As adopted, the final rule requires the VBE or one or more parties to a value-based arrangement to monitor annually, or at least once during the term for short-term arrangements, (1) whether the parties are performing the value-based activities, (2) whether and how the value-based activities are expected to further the value-based purpose of the VBE, and (3) if outcome measures are part of the arrangement, progress toward attainment of the measures.

If the review indicates that a value-based activity is no longer expected to further a value-based purpose of the VBE, the parties must take specific actions to avoid falling out of compliance with the exception. The first option is to terminate the value-based arrangement as a whole within 30 calendar days of the completion of the monitoring. Alternatively, the parties may, no later than 90 calendar days after completion of the monitoring, terminate the ineffective value-based activity.

With respect to outcome measures that are part of a value-based arrangement, if the monitoring reveals that an outcome measure is unattainable, the parties will be required to terminate or replace the measure no later than 90 days after the completion of the monitoring. These provisions give much needed comfort to VBE participants that they can avoid liability for noncompliance by making timely changes after discovery that an activity or measure is not having the anticipated impact. It would be prudent for the parties to consider these timeframes when drafting termination provisions for contracts documenting value-based arrangements.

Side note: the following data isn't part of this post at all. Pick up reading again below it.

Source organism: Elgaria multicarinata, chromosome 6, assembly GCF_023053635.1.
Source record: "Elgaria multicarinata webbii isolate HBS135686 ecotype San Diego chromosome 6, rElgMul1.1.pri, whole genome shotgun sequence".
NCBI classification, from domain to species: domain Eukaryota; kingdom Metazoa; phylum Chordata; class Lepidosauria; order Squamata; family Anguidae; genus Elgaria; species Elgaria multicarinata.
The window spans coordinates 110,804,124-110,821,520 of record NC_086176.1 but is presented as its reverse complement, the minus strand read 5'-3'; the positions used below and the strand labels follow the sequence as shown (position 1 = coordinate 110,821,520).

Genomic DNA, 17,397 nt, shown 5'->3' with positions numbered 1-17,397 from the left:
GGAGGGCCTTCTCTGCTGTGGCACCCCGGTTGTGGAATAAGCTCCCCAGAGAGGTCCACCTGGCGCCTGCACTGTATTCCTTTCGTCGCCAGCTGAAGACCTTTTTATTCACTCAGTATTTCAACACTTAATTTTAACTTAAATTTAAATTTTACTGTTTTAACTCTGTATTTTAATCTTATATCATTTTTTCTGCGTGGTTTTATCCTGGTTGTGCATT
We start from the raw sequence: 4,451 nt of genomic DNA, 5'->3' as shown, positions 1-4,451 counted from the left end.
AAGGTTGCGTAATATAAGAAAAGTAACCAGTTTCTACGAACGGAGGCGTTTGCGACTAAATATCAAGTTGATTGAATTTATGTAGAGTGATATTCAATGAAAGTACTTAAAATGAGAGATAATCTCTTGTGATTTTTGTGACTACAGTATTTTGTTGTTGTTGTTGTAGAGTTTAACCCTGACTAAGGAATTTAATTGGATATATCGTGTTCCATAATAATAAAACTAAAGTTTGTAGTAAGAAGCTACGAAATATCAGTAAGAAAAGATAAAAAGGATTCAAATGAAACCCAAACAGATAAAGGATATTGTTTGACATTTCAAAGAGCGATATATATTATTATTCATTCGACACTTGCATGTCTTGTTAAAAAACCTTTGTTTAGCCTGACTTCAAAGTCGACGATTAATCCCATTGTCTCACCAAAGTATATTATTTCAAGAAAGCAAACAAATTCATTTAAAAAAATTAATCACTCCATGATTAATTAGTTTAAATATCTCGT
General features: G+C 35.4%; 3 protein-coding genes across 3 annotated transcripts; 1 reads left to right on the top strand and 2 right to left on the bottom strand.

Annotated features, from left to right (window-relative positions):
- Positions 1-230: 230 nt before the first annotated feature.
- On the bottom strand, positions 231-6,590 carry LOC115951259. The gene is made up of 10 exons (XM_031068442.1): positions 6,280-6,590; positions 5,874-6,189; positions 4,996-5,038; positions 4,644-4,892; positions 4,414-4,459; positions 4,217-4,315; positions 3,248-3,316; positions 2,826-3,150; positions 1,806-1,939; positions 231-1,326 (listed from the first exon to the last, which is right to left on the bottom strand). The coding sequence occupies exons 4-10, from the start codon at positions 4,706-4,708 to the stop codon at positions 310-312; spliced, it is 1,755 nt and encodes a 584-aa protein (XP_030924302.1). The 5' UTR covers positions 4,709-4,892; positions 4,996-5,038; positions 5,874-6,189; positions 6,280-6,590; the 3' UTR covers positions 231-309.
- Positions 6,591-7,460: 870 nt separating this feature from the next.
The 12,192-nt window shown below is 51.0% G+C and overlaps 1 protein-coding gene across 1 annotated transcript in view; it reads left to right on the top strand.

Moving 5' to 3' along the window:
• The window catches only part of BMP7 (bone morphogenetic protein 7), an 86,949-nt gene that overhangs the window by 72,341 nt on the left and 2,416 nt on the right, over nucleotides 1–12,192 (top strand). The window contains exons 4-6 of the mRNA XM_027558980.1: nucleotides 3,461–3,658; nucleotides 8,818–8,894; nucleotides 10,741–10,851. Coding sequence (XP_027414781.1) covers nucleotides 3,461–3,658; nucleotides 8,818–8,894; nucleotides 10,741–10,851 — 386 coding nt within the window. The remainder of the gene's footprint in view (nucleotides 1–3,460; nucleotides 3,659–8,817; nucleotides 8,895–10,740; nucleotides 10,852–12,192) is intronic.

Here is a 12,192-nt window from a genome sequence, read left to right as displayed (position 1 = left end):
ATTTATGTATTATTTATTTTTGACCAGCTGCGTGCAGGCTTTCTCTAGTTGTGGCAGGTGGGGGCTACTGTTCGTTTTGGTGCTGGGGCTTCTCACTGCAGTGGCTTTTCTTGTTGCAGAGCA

Safe Harbor for Care Coordination Arrangements to Improve Quality, Health Outcomes, and Efficiency

Similar to the generic value-based arrangement under Stark, the Care Coordination AKS safe harbor would protect certain value-based arrangements even when no financial risk is assumed, provided that the following safeguards are met.

Basic Requirements

The value-based arrangement must be documented in a writing signed by the parties before the arrangement commences or any material change is made to the arrangement. The final rule added a requirement to describe the value-based purpose(s) in the writing.

The arrangement must also be commercially reasonable. OIG emphasized that the commercial reasonableness standard described in the regulation is intended to be flexible "to allow for innovative arrangements that serve legitimate objectives" while prohibiting schemes to pay for referrals.

However, like the other exceptions and safe harbors, there is no fair market value limitation. Given that the safe harbor is available for arrangements that do not involve financial risk, OIG has prohibited the offeror of remuneration to take into account the volume or value of or condition the remuneration on referrals of patients outside the target patient population or business not covered under the arrangement.

OIG finalized the prohibition on remuneration the offeror knows or should know is likely to be diverted, resold, or used by the recipient for an unlawful purpose. The final rule also requires records that demonstrate compliance with the safe harbor to be maintained for at least six years.

Limitations on Type and Uses of Remuneration